Encouraging OSN users to respect other people’s privacy

With the increasing use of Social Media and Online Social Networks such as Facebook or Instagram) the question of conflicting privacy settings becomes more and more relevant.

Minkus et al. [1] conducted a study to focus on OSN behavior of parents and found that many privacy breaches may occur to children at the hands of others, namely, their parents and relatives. These authors also designed interventions to mitigate compulsive sharing on social networks. Screenshot 2020-04-05 14.00.01.png

[1] Tehila Minkus, Kelvin Liu, and Keith W. Ross. 2015. Children Seen But Not Heard: When Parents Compromise Children’s Online Privacy. In Proceedings of the 24th International Conference on World Wide Web (WWW ’15). International World Wide Web Conferences Steering Committee, Republic and Canton of Geneva, CHE, 776–786. DOI: https://doi.org/10.1145/2736277.2741124

Old good habits

This COVID-19 situation is pushing us to rethink what really matters, how we live and the way we consume resources. My grandmother used to tell me stories of her times. Coming from an agricoltural society, most families back then used to grow their own food. They also used to make bread at home. It is interesting to notice how the current situation nudged families to bake bread and pizza at home: a flashback of 70 years! There is something special about cooking your own food. There is something nice about baking bread: the smell, the taste, and … the wait!

I guess, what I am trying to say is that our society moves too fast. In the rush of consuming we do not appreciate what we have. We do not appreciate the little moments, the little things.


Change your habits with … electric shocks!

While doing my literature review for a recent project on Multiparty Privacy Conflicts, I bumped on a startup that designed a bracelet that gives little electric shocks every time the user performs a self-defined bad habit (e.g., eating at a fast foot).

I guess, this type of approach might have some positive outcomes for the kind of habits that are automatic (e.g., touching your nose) but I am not sure that it might work to setup behaviors that involve more high-cognitive functions (e.g., learning a new language).


great names are like knots

great names are like knots—they’re woven from the same stringy material as other words, but in their particular arrangement, they catch, become junctions to which new threads arrive, from which other threads depart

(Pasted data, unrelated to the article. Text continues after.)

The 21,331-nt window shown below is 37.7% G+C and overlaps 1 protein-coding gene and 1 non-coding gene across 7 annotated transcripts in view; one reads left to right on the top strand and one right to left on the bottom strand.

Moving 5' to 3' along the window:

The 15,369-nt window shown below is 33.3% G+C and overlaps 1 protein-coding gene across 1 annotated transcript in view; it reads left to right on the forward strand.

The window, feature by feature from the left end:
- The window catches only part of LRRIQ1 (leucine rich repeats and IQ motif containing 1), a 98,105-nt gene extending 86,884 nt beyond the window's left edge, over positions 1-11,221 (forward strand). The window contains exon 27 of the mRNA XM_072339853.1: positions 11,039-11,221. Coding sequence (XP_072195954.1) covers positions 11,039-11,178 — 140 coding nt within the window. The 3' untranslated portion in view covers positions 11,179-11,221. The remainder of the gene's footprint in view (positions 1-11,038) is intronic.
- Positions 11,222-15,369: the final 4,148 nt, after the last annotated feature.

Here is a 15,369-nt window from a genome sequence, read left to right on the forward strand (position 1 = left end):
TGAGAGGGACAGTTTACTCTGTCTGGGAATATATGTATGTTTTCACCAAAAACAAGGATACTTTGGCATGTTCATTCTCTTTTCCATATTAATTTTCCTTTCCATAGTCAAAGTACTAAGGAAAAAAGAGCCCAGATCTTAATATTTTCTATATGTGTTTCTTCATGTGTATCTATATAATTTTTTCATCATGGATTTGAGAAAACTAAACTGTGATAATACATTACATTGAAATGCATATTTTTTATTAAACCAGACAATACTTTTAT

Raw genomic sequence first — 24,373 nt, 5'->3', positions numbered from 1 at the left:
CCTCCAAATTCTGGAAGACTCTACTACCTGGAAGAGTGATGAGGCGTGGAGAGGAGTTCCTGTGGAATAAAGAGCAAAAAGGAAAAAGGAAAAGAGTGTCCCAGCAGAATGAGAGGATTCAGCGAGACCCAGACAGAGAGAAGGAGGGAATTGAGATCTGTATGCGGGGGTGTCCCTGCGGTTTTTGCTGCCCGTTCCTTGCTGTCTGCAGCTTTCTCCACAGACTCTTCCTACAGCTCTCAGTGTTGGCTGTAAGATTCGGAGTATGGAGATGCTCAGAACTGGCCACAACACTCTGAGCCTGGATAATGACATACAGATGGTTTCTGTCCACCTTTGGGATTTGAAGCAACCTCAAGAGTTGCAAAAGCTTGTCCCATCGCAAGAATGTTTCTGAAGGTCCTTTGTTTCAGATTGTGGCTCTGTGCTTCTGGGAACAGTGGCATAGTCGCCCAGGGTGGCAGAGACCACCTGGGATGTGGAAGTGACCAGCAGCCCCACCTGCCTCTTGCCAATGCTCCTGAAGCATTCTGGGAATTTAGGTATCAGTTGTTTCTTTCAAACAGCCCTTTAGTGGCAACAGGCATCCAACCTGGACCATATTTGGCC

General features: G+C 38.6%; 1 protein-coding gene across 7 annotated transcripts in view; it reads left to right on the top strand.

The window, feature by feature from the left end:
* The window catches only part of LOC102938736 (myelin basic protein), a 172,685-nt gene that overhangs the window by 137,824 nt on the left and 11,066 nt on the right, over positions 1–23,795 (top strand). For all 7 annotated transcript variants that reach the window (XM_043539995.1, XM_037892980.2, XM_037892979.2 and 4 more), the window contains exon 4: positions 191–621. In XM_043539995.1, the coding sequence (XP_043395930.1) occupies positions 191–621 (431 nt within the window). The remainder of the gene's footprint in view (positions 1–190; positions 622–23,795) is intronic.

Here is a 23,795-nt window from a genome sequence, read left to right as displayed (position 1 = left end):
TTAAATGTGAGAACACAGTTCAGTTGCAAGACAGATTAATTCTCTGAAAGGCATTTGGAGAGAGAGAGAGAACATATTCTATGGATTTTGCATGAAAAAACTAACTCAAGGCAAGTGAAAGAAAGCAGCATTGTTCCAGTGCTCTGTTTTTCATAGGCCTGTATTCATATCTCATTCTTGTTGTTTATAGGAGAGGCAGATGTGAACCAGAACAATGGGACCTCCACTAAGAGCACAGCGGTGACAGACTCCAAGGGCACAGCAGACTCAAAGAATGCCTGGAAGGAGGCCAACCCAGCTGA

Jack Cheng, writer , June 2012

Great article by Jack Cheng on the Slow Web Movement. I particularly liked these quotes:

– And where the Fast Web is built around real-timedness, the Slow Web is built around timeliness.

– But timeliness alone doesn’t make something Slow Web. …Reliable rhythms lead to predictable outcomes, and rhythm is an expression of moderation.

– Fast Web is destination-based. Slow Web is interaction-based

– Behavior change, not growth. Behavior change is about improving the lives of others, scale is about ego. Getting scale after nailing behavior change is easier than nailing behavior change (and thus having a shot at durability) after hitting scale.

– Fast Web is about information. Slow Web is about knowledge.

– Timely not real-time. Rhythm not random. Moderation not excess. Knowledge not information.

Participants’ personal note-taking in meetings and its value for automatic meeting summarisation

Bothin, A., and Clough, P. Participants’ personal note-taking in meetings and its value for automatic meeting summarisation. Information Technology and Management (December 2011), 1–19. [PDF]


This paper reports the results of a quantitative study on how people take notes in meetings. The goal of the authors was that of aiding the design of innovative applications to support work-related meetings.

Notes taken during meetings have a pivotal role in helping people understand what happened during the meeting and to recall important information or decisions that were shared during the gathering. Taking notes is usually a tedious activity and therefore lots of scholar have focused on work-related meetings, trying to come up with automatic solutions to summarize what happened during the interactions.